Cosmo

The Cougar, chosen as BYU's mascot by former coach Eugene L. Roberts in the early 1920s, has undergone a tremendous evolution since its inception to become what is now the feline phenomenon known as Cosmo the Cougar.


BYU purchased a pair of cougar cubs for 50 cents each in 1924 to excite BYU fans at athletic events. Live cougars prowled the sidelines of BYU games on a regular basis through the late 1940s and on special occasions through the 1960s.


The original cubs were housed on the south side of campus until 1929 when they managed to break out of their cage, kill two dogs and begin stalking livestock on nearby farms. Both were recaptured later the same day. One Cougar died, apparently from natural causes, three weeks later, and the other was taken to the old Salt Lake Zoo. From then on, BYU procured its mascots from nearby zoos and local bounty hunters but never owned its own cougars again.


Cosmo the Cougar, the brainchild of then-pep chairman Dwayne Stevenson, made his first official appearance before BYU fans on October 15, 1953. At a cost of 73 dollars for the costume, Daniel T. Gallego, Stevenson's roommate, became the first man under the fur. The name Cosmo was derived from BYU's diverse student body.


"BYU is a very international, cosmopolitan school, and that is where we got the name Cosmo," said Gallego.


One of Gallego's brightest memories of Cosmo was when he wasn't wearing the costume. Ernest Wilkinson, then-president of BYU, once donned the disguise at a pep rally and, much to everyone's surprise, "acted just like me," said Gallego, "When he took the mask off, everyone was shocked."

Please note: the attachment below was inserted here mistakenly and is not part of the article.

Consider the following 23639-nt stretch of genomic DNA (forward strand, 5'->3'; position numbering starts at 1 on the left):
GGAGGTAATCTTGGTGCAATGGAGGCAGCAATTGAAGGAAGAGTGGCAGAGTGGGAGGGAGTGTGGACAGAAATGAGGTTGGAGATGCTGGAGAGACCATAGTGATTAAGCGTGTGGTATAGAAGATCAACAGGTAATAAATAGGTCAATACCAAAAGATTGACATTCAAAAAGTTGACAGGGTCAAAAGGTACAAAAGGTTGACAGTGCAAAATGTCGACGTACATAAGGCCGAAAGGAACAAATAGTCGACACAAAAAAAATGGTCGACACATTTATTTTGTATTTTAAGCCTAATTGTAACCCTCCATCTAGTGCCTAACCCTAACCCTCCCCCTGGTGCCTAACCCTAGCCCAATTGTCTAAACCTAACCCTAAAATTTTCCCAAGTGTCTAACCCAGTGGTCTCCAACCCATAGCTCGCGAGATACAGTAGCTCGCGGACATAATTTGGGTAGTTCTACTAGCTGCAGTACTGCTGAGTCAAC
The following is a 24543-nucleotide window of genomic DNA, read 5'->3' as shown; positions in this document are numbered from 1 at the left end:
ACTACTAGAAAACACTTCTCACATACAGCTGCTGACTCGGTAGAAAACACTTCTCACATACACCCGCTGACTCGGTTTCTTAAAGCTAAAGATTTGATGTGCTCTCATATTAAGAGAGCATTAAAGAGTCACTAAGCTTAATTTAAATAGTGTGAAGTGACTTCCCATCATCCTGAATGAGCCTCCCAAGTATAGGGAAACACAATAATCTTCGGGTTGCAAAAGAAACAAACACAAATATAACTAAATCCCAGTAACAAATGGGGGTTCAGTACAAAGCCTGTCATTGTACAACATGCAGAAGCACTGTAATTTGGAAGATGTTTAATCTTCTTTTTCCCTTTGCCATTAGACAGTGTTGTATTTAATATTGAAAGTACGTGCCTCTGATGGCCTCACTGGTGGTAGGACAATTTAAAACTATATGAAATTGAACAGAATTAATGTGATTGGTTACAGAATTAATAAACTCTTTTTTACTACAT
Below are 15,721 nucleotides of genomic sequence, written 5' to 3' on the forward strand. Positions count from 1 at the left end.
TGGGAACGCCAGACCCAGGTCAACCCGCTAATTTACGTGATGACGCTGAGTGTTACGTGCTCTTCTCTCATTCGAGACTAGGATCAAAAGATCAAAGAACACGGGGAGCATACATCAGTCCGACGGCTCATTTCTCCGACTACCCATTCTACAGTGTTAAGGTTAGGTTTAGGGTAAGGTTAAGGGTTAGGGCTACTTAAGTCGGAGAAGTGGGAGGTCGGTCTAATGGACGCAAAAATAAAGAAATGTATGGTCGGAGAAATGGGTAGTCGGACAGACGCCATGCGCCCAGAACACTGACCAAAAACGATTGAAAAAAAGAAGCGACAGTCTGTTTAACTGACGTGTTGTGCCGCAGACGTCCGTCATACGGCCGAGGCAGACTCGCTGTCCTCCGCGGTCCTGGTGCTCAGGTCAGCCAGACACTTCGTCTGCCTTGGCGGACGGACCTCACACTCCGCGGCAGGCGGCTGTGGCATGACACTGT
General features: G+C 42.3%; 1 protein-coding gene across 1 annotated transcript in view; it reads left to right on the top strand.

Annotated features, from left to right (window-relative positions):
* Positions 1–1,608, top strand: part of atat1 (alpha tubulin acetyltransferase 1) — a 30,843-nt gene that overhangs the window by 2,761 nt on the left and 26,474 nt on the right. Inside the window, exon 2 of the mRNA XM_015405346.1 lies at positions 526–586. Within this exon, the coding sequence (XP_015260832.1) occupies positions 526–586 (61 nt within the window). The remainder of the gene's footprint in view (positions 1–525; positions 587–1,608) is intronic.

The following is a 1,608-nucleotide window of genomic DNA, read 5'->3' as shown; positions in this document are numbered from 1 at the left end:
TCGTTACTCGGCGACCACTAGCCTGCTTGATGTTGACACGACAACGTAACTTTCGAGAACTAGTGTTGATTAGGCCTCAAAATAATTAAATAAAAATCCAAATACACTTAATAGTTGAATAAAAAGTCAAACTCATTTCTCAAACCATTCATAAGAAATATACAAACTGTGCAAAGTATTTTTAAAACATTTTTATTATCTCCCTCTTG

Traditionally, Cosmo's identity was kept secret throughout the school year, not to be revealed until the final home basketball game of the year. Unable to communicate verbally, Cosmo uses exaggerated gestures and body language to get his point across to the BYU faithful.


Being a crowd-pleasing, show-stealing symbol of Cougar pride can have a down side. Sparking the Cougar crowd has at times enticed opposing audiences to attempt to "skin the cat."


"In Wyoming, I had to walk around the entire game with my tail in my hand so that someone wouldn't pull it off," said Brian Larney, who was Cosmo in 1981. "On the other hand, I was protected from all the flying crowd debris by the cougar head."


With more than a half-century of service to the BYU community, Cosmo has become an icon of Cougar sports to fans and foes across the country. Through Cosmo's Kids Club, Team Cosmo and Cosmo's Corner, he is helping raise another generation of BYU fans.


The Brick Oven, a historical restaurant in Provo, helped bring Cosmo to a whole new level in 2001. Thanks to the generosity of owner Glee Zumbrennen, Cosmo was equipped with a brand new custom van appropriately named the Cosmobile.


The van includes a 1600-watt, 12-speaker stereo system, a dance stage on top, a basketball hoop, a variety of specialty lights, a fog machine, several sirens and a cordless public address system. The van also includes a complete wrap featuring Cosmo. The Cosmobile provides a way for Cosmo to be involved in the local community and bring the Cougar spirit to fans at athletic competitions both home and away.

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